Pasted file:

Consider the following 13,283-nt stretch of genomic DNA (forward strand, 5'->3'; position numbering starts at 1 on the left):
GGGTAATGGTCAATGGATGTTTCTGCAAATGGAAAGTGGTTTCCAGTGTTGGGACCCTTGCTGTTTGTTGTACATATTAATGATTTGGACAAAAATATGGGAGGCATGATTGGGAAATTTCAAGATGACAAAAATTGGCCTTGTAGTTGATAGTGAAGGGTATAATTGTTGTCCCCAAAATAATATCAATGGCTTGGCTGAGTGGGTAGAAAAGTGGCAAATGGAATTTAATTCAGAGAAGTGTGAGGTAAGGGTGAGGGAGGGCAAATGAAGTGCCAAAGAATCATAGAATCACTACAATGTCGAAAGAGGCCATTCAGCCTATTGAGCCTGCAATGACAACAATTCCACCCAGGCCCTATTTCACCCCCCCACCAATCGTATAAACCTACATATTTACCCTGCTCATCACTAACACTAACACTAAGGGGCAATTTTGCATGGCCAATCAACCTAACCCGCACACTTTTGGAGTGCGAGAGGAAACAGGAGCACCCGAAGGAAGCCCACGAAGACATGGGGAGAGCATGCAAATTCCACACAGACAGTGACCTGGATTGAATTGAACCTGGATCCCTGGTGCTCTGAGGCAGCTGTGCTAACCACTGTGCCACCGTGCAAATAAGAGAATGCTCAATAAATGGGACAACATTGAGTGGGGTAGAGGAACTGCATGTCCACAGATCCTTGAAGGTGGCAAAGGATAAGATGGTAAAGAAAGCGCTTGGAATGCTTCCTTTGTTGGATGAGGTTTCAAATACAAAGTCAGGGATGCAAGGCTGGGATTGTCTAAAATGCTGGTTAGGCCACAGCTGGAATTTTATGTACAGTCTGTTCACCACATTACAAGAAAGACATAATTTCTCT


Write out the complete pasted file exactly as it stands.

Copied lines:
Consider the following 13,283-nt stretch of genomic DNA (forward strand, 5'->3'; position numbering starts at 1 on the left):
GGGTAATGGTCAATGGATGTTTCTGCAAATGGAAAGTGGTTTCCAGTGTTGGGACCCTTGCTGTTTGTTGTACATATTAATGATTTGGACAAAAATATGGGAGGCATGATTGGGAAATTTCAAGATGACAAAAATTGGCCTTGTAGTTGATAGTGAAGGGTATAATTGTTGTCCCCAAAATAATATCAATGGCTTGGCTGAGTGGGTAGAAAAGTGGCAAATGGAATTTAATTCAGAGAAGTGTGAGGTAAGGGTGAGGGAGGGCAAATGAAGTGCCAAAGAATCATAGAATCACTACAATGTCGAAAGAGGCCATTCAGCCTATTGAGCCTGCAATGACAACAATTCCACCCAGGCCCTATTTCACCCCCCCACCAATCGTATAAACCTACATATTTACCCTGCTCATCACTAACACTAACACTAAGGGGCAATTTTGCATGGCCAATCAACCTAACCCGCACACTTTTGGAGTGCGAGAGGAAACAGGAGCACCCGAAGGAAGCCCACGAAGACATGGGGAGAGCATGCAAATTCCACACAGACAGTGACCTGGATTGAATTGAACCTGGATCCCTGGTGCTCTGAGGCAGCTGTGCTAACCACTGTGCCACCGTGCAAATAAGAGAATGCTCAATAAATGGGACAACATTGAGTGGGGTAGAGGAACTGCATGTCCACAGATCCTTGAAGGTGGCAAAGGATAAGATGGTAAAGAAAGCGCTTGGAATGCTTCCTTTGTTGGATGAGGTTTCAAATACAAAGTCAGGGATGCAAGGCTGGGATTGTCTAAAATGCTGGTTAGGCCACAGCTGGAATTTTATGTACAGTCTGTTCACCACATTACAAGAAAGACATAATTTCTCT